One of the things I love to do with my father is comment on TV ads during the breaks between Champions League matches. I know that his mildly argumentative behaviour leads him to criticize everything that gets sold through the screen, and I adore listening to and evaluating his every opinion.
The last time we were watching TV ads during a match, I was particularly impressed by his animated face while observing robots, astronauts and a minority report scroll across the screen introducing the latest Audi A4: a perfect vehicle both visually, and above all, technically.
This led me to think, how did automobile companies work with the advertising of the past?
First we must consider the decline of print media, in favour of digital formats for a younger, more agile technological generation. Today we live in a totally different world, and automotive companies at that time, were forced to play on a different, and much narrower playing field.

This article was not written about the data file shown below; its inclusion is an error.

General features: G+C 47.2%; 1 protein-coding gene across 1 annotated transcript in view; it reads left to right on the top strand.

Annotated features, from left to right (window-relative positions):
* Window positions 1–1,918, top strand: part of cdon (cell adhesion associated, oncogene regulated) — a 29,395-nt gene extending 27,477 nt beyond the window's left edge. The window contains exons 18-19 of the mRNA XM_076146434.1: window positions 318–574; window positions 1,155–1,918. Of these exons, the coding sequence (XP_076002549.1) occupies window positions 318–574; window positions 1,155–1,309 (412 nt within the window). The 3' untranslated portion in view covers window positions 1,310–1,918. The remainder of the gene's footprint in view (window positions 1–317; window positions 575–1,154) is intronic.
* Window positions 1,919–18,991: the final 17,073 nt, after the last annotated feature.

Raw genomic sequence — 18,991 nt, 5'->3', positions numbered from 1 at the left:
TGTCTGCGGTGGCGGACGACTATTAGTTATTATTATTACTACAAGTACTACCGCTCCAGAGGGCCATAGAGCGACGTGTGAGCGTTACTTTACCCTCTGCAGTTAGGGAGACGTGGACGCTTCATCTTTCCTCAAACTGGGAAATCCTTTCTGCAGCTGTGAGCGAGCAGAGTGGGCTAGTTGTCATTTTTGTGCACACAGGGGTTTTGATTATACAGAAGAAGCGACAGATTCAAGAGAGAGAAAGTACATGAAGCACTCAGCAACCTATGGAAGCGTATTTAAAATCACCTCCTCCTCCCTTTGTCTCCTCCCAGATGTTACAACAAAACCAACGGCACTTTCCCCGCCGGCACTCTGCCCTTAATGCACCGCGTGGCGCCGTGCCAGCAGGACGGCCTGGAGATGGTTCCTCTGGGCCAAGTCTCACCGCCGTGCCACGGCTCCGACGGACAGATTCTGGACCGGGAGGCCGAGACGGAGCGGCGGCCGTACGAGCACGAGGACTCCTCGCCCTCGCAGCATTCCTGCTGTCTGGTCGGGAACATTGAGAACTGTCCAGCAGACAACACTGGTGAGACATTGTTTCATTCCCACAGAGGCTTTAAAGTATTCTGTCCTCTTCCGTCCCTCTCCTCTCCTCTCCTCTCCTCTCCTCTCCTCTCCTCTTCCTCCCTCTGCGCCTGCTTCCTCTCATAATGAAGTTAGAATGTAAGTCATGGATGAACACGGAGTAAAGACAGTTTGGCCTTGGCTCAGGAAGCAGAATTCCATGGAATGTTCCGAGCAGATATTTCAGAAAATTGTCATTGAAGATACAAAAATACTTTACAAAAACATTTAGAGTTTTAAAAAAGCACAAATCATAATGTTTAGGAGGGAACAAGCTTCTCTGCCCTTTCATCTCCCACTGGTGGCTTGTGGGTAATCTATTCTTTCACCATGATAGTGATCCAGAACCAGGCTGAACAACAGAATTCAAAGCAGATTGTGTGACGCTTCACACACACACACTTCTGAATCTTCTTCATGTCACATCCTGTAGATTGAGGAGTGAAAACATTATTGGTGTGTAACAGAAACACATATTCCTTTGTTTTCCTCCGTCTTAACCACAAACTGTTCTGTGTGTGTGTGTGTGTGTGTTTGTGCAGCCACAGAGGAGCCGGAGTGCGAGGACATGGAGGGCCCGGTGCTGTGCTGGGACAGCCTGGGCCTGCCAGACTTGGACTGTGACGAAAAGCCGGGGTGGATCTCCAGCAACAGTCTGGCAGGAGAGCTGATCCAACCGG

Paper was undoubtedly among the most effective means of communication; but how could you express complex concepts, such as mechanical evolution, through a static material like paper?
Above, you will find a series of old advertisements that demonstrate how atmospheric elements, such as weather and the changing seasons, were able to create spectacle and allude to a sense of technological innovation.
These adds communicate simple concepts such as how to avoid getting stuck in the snow, or the ability to tackle winding and snow-clad paths, which for a while, was the principle selling point for companies who wanted to keep up their standards of innovation, particularly in the four-wheel drive sector.
Time passes, technology evolves and we know where we currently stand. In the meantime it seems like a good opportunity to remember how ads were made not too long ago.